Mayor Fischer honors George L. Burney Sr. with MLK Freedom Award

January 11, 2016

Activist’s fight for positive social change started with pivotal 1950s sit-in

Mayor Greg Fischer today announced that George L. Burney Sr., a civil rights leader in Louisville for more than 60 years, is the 2016 recipient of the Dr. Martin Luther King Jr. Freedom Award.

Fischer will present the award at 5 p.m. Sunday, Jan. 17 during the “Keepers of the Dream” community arts celebration dedicated to Dr. King at the Kentucky Center’s Whitney Hall, 501 W. Main St. The event is free and open to the public.

“George Burney has fought for civil and human rights since he was a teenager, and he is still at it,” Mayor Fischer said. “George heard the words of Dr. King decades ago, and carries them still in his heart and his head. Everything he does is based on Dr. King’s message of peace. He loves his hometown and works every day to make it better for all.”

Burney said he is incredibly honored by the award, which is sponsored this year by Republic Bank.

“This is work I have to do, and it’s not done,” Burney said of his decades of activism. “Dr. King preached peace. He would not be happy with what we are doing to each other. He would say get rid of the guns. Take care of the children. Fight the drugs.”

Though he just turned 88, Burney said his work continues, especially trying to end violence. “The mayor is not giving up on the fight. The police chief isn’t giving up. And I’m not either,” he said.

Burney’s activism dates to 1953, when he joined Bishop C. Eubank Tucker in conducting a sit-in in the “whites-only’’  section of the Louisville bus depot, which led to its integration. Since then, as the leader of PRIDE (People’s Rights in Demanding Equality), he is best known for his annual Dr. Martin Luther King Jr. motorcade and memorial service, which began with 10 cars and now has multiplied to hundreds participating to honor the slain civil rights leader each January.

Burney, inducted into Kentucky Commission on Human Rights’ Hall of Fame in 2012, has fought for positive social change through voter registration and education. He has organized food, toy and clothes drives for the needy. He has encouraged education leaders to improve programs for minorities. He has fought for job equality for minorities and women and has helped find lawyers for those who can’t afford them.

As a young man, Burney was a successful bandleader and dancer who toured with the Bob Hope Show, and was part of an integrated group during times of segregation, along with Duke Ellington, Red Foxx, Della Reese, Etta James, Joe Tex and Lionel Hampton.

He lived for a while in Oregon and Alaska before returning to his hometown in 1971. He organized PRIDE while in Portland, Ore., where white firefighters were refusing to ride with black firefighters. He established the Louisville chapter of PRIDE in 1972.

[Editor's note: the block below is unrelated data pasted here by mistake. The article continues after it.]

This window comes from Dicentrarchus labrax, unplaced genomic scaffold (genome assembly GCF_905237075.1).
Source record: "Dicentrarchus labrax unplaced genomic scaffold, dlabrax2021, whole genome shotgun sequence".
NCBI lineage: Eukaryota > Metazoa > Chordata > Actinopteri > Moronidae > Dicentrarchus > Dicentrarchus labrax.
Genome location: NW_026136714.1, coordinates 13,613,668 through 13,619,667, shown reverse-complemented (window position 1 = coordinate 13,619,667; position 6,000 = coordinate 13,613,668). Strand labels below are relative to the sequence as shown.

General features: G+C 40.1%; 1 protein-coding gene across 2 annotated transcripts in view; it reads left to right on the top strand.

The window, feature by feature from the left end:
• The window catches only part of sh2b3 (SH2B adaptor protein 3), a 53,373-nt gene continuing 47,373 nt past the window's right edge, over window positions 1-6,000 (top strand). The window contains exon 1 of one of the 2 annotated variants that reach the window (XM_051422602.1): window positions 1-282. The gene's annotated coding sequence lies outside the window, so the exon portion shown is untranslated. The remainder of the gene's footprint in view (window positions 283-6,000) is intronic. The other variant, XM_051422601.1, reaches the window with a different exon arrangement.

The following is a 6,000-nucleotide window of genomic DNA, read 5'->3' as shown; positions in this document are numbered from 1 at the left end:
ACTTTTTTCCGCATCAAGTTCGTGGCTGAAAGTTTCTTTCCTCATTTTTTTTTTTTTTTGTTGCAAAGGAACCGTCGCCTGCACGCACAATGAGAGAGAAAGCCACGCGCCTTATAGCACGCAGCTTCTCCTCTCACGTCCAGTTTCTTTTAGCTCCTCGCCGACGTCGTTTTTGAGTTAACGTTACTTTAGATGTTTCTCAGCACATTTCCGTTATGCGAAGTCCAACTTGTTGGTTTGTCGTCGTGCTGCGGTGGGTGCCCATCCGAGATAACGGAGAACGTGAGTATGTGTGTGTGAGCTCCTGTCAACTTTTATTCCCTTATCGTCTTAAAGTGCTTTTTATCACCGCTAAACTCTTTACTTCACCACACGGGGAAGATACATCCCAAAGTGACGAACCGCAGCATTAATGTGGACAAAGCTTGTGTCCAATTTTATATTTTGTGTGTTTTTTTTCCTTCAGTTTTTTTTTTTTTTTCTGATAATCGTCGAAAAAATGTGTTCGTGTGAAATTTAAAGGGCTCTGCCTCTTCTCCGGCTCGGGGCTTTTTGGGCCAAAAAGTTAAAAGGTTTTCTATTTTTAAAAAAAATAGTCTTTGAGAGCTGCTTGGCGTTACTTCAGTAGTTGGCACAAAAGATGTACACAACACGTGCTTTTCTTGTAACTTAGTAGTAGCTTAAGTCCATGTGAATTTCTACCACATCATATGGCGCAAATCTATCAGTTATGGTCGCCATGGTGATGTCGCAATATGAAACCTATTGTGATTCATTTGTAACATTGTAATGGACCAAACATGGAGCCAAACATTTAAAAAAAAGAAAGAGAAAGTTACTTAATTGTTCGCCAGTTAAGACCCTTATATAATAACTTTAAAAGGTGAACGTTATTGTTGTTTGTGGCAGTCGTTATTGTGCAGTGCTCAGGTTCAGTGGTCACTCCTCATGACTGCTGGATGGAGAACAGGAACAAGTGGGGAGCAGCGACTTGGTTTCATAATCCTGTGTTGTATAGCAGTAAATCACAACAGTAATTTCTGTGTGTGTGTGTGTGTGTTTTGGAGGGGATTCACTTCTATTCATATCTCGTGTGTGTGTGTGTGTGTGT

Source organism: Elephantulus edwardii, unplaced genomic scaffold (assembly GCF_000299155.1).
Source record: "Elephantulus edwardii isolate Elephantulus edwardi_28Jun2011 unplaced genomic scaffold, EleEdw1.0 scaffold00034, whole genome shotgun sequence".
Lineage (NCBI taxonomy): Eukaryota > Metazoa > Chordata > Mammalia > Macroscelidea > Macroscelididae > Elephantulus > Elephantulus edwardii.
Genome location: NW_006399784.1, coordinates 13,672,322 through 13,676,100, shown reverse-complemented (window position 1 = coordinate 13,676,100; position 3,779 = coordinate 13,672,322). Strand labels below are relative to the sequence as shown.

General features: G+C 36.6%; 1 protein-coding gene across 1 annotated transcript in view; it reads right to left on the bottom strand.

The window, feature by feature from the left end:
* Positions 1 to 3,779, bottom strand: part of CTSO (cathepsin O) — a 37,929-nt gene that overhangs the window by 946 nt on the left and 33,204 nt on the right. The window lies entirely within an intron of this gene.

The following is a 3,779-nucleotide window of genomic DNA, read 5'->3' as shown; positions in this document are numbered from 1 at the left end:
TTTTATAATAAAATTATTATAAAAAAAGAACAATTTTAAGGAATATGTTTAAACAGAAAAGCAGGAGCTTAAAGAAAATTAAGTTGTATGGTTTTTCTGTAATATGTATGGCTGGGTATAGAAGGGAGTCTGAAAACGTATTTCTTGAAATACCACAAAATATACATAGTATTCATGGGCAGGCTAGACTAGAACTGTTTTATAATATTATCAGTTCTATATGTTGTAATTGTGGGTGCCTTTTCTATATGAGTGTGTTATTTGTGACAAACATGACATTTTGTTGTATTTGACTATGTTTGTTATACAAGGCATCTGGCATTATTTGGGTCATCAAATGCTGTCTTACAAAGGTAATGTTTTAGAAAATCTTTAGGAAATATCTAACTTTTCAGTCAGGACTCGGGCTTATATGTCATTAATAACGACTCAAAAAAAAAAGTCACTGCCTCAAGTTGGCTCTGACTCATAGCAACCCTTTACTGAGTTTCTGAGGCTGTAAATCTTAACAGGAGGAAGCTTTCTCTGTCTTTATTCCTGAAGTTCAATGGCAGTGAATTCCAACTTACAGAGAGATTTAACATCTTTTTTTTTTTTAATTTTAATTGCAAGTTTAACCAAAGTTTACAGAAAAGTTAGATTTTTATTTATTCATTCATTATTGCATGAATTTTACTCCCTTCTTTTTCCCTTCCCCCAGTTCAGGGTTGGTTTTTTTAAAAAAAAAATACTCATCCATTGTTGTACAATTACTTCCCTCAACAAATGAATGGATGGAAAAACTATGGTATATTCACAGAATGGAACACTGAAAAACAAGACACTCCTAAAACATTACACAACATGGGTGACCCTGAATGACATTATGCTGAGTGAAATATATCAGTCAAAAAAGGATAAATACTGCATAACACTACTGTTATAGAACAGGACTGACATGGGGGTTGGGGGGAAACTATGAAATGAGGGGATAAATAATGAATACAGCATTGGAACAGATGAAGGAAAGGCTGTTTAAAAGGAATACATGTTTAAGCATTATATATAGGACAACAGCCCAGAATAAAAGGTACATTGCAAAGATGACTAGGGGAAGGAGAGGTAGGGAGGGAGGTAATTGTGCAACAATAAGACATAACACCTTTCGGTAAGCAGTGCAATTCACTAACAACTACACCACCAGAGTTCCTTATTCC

Burney also worked as a volunteer courthouse liaison for 30 years. In 2010, the Louisville Metro Police Department honored Burney as Volunteer of the Year. 

Burney credits much of his success to the loving care of his grandmother, Martha James, who raised him in a home on Magazine Street. Today, Burney and his wife, Barbara, split their time between homes in Vancouver, Canada, and Louisville’s Algonquin neighborhood. They are members of King Solomon Missionary Baptist Church.

The Freedom Award, first presented in 1987, recognizes citizens who have dedicated their lives to promoting justice, peace, freedom, non-violence, racial equality and civic activism.

Last year’s winner was Ed White. Other previous winners include Suzy Post, Ishmon Burks, state Rep. Darryl Owens, Charlie Johnson, Merv Aubespin, Dr. Bernard Minnis, Ben Richmond, Raoul Cunningham, Georgia Davis Powers, Ed Hamilton, Lyman T. Johnson, Beverly Watts, Sam Watkins and Deborah Todd.

Burney will be presented an award of blown glass created by Ché Rhodes, associate professor, Head of Glass, University of Louisville Hite Art Institute.

The Jan. 17 concert and community arts celebration is presented by Kentucky Center ArtsReach, in collaboration with Louisville Metro Government and the River City Drum Corps.

Keepers of the Dream, hosted by Eve Williams, will feature the presentation of the Mayor’s Freedom Award, ArtsReach Living the Vision Awards, Westerfield Tolbert’s recitation of a speech by Dr. King, along with dance, music and spoken word.

Performers include representatives of ArtsReach Dance and Violin Studios from Chestnut Street YMCA, Shively City Hall, Shawnee Arts and Cultural Center, WESTEC and West End School.  Other featured artists are Ashley Cathey, Stephen Bright, Made New, AMPED, Keen Dance Theatre, RCDC Percussion Ensemble, Jreya Kyong and Rickey Reynolds.

Louisville Leopard Percussionists will perform in the Kentucky Center lobby from 4 to 4:40 p.m. Following the main program, there will be a post-show celebration in the lobby featuring River City Drum Corps.